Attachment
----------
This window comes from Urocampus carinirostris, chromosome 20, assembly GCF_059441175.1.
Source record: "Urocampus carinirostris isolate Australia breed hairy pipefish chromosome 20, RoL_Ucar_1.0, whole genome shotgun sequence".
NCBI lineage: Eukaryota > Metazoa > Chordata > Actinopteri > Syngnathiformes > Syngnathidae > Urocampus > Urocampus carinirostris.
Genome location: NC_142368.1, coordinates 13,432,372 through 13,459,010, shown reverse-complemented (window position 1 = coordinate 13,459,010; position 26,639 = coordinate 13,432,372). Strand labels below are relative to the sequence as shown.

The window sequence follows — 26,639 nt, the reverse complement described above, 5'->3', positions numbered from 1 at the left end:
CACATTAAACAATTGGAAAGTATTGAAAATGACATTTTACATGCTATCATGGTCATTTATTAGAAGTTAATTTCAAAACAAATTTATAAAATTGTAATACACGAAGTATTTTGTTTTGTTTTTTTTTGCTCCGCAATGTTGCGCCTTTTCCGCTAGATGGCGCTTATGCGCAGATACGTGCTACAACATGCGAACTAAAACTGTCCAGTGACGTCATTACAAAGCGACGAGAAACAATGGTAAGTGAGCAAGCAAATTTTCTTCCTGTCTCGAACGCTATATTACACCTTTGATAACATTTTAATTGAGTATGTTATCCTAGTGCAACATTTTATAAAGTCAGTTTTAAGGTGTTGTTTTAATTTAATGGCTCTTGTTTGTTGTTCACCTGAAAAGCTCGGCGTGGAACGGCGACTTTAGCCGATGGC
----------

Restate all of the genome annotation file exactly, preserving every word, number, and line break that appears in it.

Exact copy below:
This window comes from Urocampus carinirostris, chromosome 20, assembly GCF_059441175.1.
Source record: "Urocampus carinirostris isolate Australia breed hairy pipefish chromosome 20, RoL_Ucar_1.0, whole genome shotgun sequence".
NCBI lineage: Eukaryota > Metazoa > Chordata > Actinopteri > Syngnathiformes > Syngnathidae > Urocampus > Urocampus carinirostris.
Genome location: NC_142368.1, coordinates 13,432,372 through 13,459,010, shown reverse-complemented (window position 1 = coordinate 13,459,010; position 26,639 = coordinate 13,432,372). Strand labels below are relative to the sequence as shown.

The window sequence follows — 26,639 nt, the reverse complement described above, 5'->3', positions numbered from 1 at the left end:
CACATTAAACAATTGGAAAGTATTGAAAATGACATTTTACATGCTATCATGGTCATTTATTAGAAGTTAATTTCAAAACAAATTTATAAAATTGTAATACACGAAGTATTTTGTTTTGTTTTTTTTTGCTCCGCAATGTTGCGCCTTTTCCGCTAGATGGCGCTTATGCGCAGATACGTGCTACAACATGCGAACTAAAACTGTCCAGTGACGTCATTACAAAGCGACGAGAAACAATGGTAAGTGAGCAAGCAAATTTTCTTCCTGTCTCGAACGCTATATTACACCTTTGATAACATTTTAATTGAGTATGTTATCCTAGTGCAACATTTTATAAAGTCAGTTTTAAGGTGTTGTTTTAATTTAATGGCTCTTGTTTGTTGTTCACCTGAAAAGCTCGGCGTGGAACGGCGACTTTAGCCGATGGC